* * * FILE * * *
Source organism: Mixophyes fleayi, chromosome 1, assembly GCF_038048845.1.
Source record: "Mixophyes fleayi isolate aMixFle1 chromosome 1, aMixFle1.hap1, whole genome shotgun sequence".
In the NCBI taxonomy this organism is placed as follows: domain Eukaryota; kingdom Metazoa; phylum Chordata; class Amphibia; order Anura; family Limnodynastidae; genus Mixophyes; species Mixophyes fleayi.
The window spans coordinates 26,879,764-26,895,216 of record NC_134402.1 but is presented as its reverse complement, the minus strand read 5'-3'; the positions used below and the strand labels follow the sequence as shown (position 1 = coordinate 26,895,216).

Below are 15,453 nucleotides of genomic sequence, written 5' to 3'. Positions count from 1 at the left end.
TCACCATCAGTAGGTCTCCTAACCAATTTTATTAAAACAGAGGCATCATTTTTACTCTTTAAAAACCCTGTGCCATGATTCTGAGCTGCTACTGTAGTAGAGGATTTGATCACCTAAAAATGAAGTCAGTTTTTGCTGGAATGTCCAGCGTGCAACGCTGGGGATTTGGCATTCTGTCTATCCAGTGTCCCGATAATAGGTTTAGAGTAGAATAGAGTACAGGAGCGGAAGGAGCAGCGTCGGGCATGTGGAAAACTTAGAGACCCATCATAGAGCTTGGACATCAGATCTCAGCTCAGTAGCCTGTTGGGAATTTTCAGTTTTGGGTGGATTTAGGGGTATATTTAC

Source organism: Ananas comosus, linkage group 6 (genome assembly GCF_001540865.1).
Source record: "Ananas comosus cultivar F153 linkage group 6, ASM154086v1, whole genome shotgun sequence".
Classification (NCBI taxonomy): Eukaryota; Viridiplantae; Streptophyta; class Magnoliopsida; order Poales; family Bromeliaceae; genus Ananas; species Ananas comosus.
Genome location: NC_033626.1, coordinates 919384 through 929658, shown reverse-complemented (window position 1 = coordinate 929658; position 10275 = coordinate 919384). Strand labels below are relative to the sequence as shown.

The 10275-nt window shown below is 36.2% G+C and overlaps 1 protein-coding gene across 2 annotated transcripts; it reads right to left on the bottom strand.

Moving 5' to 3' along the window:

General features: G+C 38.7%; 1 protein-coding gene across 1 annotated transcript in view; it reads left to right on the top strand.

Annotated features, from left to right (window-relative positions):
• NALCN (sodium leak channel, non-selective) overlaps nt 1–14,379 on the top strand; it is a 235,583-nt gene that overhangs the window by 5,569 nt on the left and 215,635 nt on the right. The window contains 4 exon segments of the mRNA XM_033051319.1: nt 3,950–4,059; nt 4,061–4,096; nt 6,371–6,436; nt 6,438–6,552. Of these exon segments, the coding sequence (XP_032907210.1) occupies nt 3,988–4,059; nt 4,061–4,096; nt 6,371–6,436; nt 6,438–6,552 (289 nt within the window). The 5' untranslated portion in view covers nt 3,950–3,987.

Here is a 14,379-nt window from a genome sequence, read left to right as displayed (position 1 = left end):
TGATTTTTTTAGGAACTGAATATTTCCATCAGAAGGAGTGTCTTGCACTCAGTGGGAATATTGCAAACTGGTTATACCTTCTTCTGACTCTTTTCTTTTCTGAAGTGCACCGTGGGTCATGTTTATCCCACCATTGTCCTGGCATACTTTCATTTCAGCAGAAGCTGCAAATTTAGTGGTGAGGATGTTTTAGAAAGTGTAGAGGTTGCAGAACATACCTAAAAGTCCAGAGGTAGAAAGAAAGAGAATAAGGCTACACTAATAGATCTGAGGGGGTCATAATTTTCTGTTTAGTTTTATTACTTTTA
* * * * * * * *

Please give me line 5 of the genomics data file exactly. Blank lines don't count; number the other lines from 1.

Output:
Below are 15,453 nucleotides of genomic sequence, written 5' to 3'. Positions count from 1 at the left end.